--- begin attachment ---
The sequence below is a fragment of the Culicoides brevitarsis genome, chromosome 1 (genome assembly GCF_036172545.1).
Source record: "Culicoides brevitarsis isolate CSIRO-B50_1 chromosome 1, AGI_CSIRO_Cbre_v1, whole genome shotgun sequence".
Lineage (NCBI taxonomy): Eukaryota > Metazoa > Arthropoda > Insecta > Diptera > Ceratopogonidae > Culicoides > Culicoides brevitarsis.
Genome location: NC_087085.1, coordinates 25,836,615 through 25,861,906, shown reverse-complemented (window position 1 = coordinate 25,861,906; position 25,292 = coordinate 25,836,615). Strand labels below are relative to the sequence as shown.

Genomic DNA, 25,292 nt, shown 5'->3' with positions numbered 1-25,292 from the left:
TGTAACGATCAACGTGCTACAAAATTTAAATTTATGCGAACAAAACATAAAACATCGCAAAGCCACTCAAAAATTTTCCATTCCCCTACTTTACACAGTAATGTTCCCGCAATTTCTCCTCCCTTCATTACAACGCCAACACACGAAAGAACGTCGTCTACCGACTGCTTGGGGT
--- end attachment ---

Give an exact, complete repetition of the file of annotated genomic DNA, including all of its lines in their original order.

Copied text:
The sequence below is a fragment of the Culicoides brevitarsis genome, chromosome 1 (genome assembly GCF_036172545.1).
Source record: "Culicoides brevitarsis isolate CSIRO-B50_1 chromosome 1, AGI_CSIRO_Cbre_v1, whole genome shotgun sequence".
Lineage (NCBI taxonomy): Eukaryota > Metazoa > Arthropoda > Insecta > Diptera > Ceratopogonidae > Culicoides > Culicoides brevitarsis.
Genome location: NC_087085.1, coordinates 25,836,615 through 25,861,906, shown reverse-complemented (window position 1 = coordinate 25,861,906; position 25,292 = coordinate 25,836,615). Strand labels below are relative to the sequence as shown.

Genomic DNA, 25,292 nt, shown 5'->3' with positions numbered 1-25,292 from the left:
TGTAACGATCAACGTGCTACAAAATTTAAATTTATGCGAACAAAACATAAAACATCGCAAAGCCACTCAAAAATTTTCCATTCCCCTACTTTACACAGTAATGTTCCCGCAATTTCTCCTCCCTTCATTACAACGCCAACACACGAAAGAACGTCGTCTACCGACTGCTTGGGGT